More families landing in Catholic schools with help from ESA Program

Share on facebook
Share on twitter
Share on email

The state Education Savings Account program continues to grow, allowing 12 schools across the Diocese of Nashville to welcome for the 2023-24 school year dozens of students who will be receiving the benefit of a Catholic education that otherwise might not have been possible. 

As of Wednesday, July 26, more than 140 ESA students are enrolled at one of the 10 participating diocesan and parochial schools in the area, as well as Overbrook Catholic School and St. Cecilia Academy, which are owned and operated by the Dominican Sisters of St. Cecilia Congregation.

The 10 chools – Father Ryan High School, Christ the King School, St. Ann School, St. Edward School, Holy Rosary Academy, St. Pius X Classical Academy, and St. Henry School, all in Nashville; St. Matthew School in Franklin; St. Joseph School in Madison; and Pope John Paul II Preparatory School in Hendersonville – have been welcoming students since the early days of the program, which after a few governmental delays, became official in 2022.

The Education Savings Account program was adopted by the Tennessee General Assembly in 2019 to provide funds, much like a scholarship, to eligible families in Davidson and Shelby Counties who want to send their children to a participating private school in the area. Funds can help families pay for tuition, books, uniforms, and more.

“We have been blessed by this program directing students towards our sweet school,” said Samantha Kaufman, principal of St. Pius X, who will jump from having six ESA students to 16 this school year. “This program allows St. Pius X to invite quality people into our school family without being held back by a financial burden.

“St. Pius X has always helped set the foundation for students to go on and be successful and Christ-like people. Through this program, we are able to reach students within our neighborhood and community who we may not have otherwise reached due to cost,” she continued. “This program has allowed us to increase our enrollment and continue to spread the good news of the Lord.”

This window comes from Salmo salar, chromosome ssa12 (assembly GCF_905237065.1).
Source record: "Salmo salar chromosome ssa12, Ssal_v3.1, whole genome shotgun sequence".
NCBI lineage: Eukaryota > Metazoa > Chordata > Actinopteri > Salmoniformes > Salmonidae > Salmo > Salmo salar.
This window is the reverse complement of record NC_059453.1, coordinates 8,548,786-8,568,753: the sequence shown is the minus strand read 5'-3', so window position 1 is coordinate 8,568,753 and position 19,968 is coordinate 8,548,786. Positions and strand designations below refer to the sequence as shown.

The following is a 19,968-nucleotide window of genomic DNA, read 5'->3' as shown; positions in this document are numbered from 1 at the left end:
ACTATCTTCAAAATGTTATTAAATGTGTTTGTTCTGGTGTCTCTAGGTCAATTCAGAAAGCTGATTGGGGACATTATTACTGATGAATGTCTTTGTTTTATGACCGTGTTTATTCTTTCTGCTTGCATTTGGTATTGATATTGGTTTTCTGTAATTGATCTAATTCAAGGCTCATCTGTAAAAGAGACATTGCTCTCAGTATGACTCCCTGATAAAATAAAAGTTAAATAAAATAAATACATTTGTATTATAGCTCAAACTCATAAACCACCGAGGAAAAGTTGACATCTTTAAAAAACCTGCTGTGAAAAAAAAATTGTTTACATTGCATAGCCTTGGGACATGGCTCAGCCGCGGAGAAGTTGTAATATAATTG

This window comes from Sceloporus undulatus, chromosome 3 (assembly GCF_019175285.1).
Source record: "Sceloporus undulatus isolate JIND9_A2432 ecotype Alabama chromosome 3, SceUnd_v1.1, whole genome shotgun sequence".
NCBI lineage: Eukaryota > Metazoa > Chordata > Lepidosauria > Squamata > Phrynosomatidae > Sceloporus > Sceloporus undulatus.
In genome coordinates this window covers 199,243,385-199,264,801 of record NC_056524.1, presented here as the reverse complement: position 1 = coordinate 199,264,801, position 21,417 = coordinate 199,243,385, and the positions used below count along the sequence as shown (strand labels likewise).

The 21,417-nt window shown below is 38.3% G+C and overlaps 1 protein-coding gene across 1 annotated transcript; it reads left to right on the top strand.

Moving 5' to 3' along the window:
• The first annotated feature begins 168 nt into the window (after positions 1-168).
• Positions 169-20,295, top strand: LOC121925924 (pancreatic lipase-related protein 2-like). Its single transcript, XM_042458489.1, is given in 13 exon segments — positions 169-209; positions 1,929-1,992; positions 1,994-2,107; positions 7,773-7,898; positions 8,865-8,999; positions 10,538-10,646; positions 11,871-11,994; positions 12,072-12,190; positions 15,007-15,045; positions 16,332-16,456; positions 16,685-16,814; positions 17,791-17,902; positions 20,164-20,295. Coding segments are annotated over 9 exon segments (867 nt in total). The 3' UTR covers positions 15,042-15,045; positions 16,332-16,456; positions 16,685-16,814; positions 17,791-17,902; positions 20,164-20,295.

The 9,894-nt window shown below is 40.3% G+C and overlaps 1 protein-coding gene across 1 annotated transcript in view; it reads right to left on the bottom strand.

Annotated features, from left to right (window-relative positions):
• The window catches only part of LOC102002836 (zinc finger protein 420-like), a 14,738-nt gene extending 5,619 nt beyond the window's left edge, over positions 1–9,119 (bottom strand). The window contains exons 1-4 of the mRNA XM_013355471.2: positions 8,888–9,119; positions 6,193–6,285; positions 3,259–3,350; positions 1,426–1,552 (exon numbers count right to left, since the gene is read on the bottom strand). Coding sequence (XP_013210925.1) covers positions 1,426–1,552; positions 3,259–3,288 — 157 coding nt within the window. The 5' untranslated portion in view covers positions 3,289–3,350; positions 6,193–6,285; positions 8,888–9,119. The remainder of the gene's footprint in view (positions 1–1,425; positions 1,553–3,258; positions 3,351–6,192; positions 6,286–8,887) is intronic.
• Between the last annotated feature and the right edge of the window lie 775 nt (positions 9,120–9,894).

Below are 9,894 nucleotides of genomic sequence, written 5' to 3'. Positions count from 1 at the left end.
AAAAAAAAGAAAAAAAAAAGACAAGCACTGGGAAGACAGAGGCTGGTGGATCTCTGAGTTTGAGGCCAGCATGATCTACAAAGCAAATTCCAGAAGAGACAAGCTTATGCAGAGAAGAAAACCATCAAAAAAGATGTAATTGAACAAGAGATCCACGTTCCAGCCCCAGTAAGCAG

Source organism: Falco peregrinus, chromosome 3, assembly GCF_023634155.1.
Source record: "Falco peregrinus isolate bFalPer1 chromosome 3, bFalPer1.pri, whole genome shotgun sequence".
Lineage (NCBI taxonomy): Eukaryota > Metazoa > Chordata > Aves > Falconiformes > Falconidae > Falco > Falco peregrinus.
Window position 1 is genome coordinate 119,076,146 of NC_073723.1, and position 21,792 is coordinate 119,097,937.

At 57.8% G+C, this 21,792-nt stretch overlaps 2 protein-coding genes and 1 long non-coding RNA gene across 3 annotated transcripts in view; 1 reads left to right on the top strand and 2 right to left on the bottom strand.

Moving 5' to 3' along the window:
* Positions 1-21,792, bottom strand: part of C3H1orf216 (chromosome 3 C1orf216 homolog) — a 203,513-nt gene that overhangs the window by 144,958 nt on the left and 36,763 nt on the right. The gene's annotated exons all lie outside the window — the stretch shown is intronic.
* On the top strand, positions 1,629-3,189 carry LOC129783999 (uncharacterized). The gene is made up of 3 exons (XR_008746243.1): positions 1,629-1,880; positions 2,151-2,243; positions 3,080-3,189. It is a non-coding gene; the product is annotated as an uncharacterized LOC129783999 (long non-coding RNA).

The growth of the program for its second full year has not just meant being able to welcome brand new students into the halls of the schools. For St. Ann and St. Edward, it has meant being able to have current families be relieved of the burdens of finding ways to pay the tuition.

“We have had so many families already in our school working hard to make it work, taking on multiple jobs just so they could pay the tuition,” said Anna Rumfola, principal of St. Ann, where ESA numbers will grow from five to 26 as the school year kicks off. “Now, being able to offer them that opportunity to qualify for ESA can maybe allow them to sit back and take a deep breath.

“The opportunity to be able to give a student a Catholic education who wants a Catholic education and being able to remove that tuition barrier is an outstanding blessing,” she added.

Susan Blankenship, principal of St. Edward, said the same of her dozens of ESA students enrolled, noting nearly half were families who had already been attending the school.

“It’s a huge help to be able to have that assistance for them now that they have qualified,” she said.

Additionally, Rumfola and Blankenship noted that many of the new ESA families have come from the school’s partner parish meaning the feeling of that faith community is only extended.

“This has given our church families the opportunity to be in a school where they know their child is loved,” Rumfola said. “They know they’re child is going to be pushed academically while also knowing they’re going to grow spiritually.”

“It’s allowing us to serve our own community,” Blankenship added. “We were working toward that already, but ESA accelerated it and made it more of a reality.”

The importance the ESA program has for any student has been proven, the principals agree, noting that more than anything, it offers choice.

“Parents are the ones who know what’s best for their child, and now parents have another avenue for choice,” Rumfola said. “Every child is different. Some thrive in public and charter schools, and some thrive in a Catholic school, so it’s important for parents to be able to have that availability.”

“It’s huge for the state of Tennessee to allow parents, who are in charge of their children’s education, to have this opportunity,” Blankenship added. “This levels the playing field with those families who could afford it without assistance, and now many more parents have the opportunity to choose the kind of education they want for their children.

“A lot of the families that have come through ESA were parents already seeking choice,” she continued. “A lot have already tried public school, they’ve tried a charter school, but they were really looking for that Catholic piece, that religious piece, and that’s where we’re really serving these families.”

For more information about the ESA Program, visit

Subscribe to our email list

Keep your finger on the pulse of Catholic life in Middle Tennessee by subscribing to the
weekday E-Register here.

* indicates required